The Tribune‘s editors were not amused at being treated like fools, and they called out the department and other voucher opponents on their double talk. So did the editors of the Washington Post. (Credit where it’s due — on this story, the Post‘s editors have been rock solid from day one, calling shenanigans on the department’s behavior even before the story was hot.)
Pretending to do one thing in front of the cameras while secretly doing the exact opposite in smoke-filled rooms may produce a victory for voucher opponents in D.C. this year, but make no mistake. Vouchers are losing because they’re winning. That is, they’re losing in the short term because they’re winning in the long term.
For five years now, the voucher movement has been getting steadily stronger and winning a long string of legislative victories nationwide. Last year was a great year for school choice — three new programs were created and two were expanded. Since 2004, twelve new school choice programs have been created — that’s half of all the existing programs. And older programs have been consistently expanding.
That’s why the hypocrisy and double-dealing of voucher opponents is really a result of the movement’s extraordinary success. The stronger the voucher movement gets, the more its opponents must hide their shenanigans from public view in order to win any battles at all.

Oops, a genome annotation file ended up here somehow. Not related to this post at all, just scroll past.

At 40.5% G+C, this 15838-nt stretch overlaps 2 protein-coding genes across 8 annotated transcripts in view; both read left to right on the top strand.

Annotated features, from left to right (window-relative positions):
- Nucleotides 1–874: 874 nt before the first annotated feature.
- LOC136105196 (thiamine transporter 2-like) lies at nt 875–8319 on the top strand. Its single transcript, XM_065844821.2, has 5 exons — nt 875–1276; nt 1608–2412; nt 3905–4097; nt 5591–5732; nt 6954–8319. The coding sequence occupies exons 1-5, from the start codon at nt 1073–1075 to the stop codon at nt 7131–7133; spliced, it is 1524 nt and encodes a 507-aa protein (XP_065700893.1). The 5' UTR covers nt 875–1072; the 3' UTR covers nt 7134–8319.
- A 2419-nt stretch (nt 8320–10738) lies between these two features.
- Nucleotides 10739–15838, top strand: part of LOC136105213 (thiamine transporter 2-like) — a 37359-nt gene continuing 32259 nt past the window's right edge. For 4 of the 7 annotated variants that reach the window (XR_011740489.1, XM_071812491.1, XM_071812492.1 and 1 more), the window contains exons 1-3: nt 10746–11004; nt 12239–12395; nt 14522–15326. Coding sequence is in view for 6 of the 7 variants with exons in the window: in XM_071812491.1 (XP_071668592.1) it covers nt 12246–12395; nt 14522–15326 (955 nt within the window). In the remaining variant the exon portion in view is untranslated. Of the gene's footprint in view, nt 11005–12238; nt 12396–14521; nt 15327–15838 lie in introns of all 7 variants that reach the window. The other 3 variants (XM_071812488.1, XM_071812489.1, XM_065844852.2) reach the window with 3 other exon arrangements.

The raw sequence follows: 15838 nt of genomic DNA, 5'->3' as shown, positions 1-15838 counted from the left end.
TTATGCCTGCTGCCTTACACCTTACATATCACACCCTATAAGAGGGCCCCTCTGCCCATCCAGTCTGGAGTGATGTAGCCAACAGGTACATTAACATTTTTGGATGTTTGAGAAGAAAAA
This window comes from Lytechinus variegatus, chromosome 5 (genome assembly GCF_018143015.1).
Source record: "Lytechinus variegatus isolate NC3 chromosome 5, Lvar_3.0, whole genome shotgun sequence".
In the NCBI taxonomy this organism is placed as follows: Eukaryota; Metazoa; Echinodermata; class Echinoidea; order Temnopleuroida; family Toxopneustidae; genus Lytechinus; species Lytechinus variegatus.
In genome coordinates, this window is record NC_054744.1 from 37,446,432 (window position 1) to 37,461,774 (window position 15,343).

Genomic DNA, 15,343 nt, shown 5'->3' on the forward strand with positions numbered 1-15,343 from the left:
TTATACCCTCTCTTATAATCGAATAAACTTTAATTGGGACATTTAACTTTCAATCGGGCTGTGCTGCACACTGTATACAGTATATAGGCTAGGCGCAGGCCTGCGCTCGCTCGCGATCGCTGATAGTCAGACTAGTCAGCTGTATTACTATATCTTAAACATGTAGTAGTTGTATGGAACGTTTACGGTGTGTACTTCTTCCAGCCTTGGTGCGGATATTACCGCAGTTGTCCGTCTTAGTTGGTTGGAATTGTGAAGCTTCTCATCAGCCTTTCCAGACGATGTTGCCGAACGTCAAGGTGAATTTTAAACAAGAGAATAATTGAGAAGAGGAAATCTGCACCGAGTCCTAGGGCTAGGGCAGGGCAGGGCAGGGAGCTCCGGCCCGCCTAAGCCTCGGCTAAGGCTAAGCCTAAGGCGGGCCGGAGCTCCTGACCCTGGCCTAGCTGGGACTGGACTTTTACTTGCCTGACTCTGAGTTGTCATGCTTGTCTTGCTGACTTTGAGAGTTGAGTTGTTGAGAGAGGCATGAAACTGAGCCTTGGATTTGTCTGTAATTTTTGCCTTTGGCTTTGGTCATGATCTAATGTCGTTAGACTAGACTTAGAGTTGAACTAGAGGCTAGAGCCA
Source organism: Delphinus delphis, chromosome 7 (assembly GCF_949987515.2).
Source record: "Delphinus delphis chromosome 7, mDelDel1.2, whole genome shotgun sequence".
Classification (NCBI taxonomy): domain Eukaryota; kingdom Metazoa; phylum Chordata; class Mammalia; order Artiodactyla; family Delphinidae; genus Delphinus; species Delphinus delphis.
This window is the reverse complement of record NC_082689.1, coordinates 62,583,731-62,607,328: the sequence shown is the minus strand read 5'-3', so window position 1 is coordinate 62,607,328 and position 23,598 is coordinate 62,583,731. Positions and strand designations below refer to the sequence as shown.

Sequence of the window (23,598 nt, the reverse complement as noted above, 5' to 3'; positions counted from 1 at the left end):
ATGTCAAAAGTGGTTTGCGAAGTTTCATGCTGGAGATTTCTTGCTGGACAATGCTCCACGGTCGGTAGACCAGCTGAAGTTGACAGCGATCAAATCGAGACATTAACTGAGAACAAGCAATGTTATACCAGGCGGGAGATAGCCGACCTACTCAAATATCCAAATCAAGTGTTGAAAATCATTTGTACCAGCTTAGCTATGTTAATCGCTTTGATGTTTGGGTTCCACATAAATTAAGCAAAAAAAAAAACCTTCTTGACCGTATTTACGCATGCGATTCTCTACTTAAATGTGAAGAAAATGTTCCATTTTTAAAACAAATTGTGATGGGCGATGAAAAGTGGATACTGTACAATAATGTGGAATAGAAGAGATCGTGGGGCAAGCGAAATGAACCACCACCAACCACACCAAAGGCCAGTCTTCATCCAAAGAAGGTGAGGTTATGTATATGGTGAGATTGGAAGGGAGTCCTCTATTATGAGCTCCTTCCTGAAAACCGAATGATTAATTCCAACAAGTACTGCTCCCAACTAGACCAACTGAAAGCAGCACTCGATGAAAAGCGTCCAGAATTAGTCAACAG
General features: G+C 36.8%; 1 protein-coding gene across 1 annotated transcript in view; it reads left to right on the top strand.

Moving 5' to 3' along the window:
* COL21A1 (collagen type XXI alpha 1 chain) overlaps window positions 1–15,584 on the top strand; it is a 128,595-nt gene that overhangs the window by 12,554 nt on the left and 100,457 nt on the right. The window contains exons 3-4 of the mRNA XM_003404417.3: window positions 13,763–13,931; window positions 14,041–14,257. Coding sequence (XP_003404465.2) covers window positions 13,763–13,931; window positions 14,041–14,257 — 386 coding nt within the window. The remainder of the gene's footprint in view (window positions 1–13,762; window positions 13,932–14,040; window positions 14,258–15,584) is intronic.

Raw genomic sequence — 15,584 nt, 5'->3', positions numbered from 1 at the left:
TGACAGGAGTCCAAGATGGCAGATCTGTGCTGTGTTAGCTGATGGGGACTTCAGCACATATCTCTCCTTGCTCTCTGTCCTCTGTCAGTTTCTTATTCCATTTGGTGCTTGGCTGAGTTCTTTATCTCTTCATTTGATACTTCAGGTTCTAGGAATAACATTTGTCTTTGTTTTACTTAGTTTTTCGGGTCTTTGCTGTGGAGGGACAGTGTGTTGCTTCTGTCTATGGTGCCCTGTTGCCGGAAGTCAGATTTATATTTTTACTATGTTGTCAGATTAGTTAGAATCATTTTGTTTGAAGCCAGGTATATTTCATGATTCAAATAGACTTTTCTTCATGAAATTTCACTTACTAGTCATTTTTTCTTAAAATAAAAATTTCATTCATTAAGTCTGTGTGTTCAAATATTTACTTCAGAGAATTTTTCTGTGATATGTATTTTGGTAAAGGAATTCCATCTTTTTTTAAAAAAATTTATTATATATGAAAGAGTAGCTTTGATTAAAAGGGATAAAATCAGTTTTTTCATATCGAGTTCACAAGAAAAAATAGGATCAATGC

Five years ago, no politician who wanted to oppose vouchers would say he was “undecided” while doing his dirty work off camera. They just said they were against vouchers and fought to stop them right out in the open. Things are different now.
Vouchers may lose in D.C., but that doesn’t mean they’re not winning in the long term. Every successful movement loses some battles. Indeed, the more important the cause, the more we should expect the entrenched interests of the status quo to invest in fighting it off. That will inevitably mean some setbacks alongside the victories.
Where would we be today if Martin Luther King’s letter from the Birmingham jail had just said, “Well, here I am in jail — I guess I’ve lost the fight”? King knew he wasn’t in jail because he was losing. He was in jail because he was winning.
And the cowards who put him in jail knew it just as well as he did.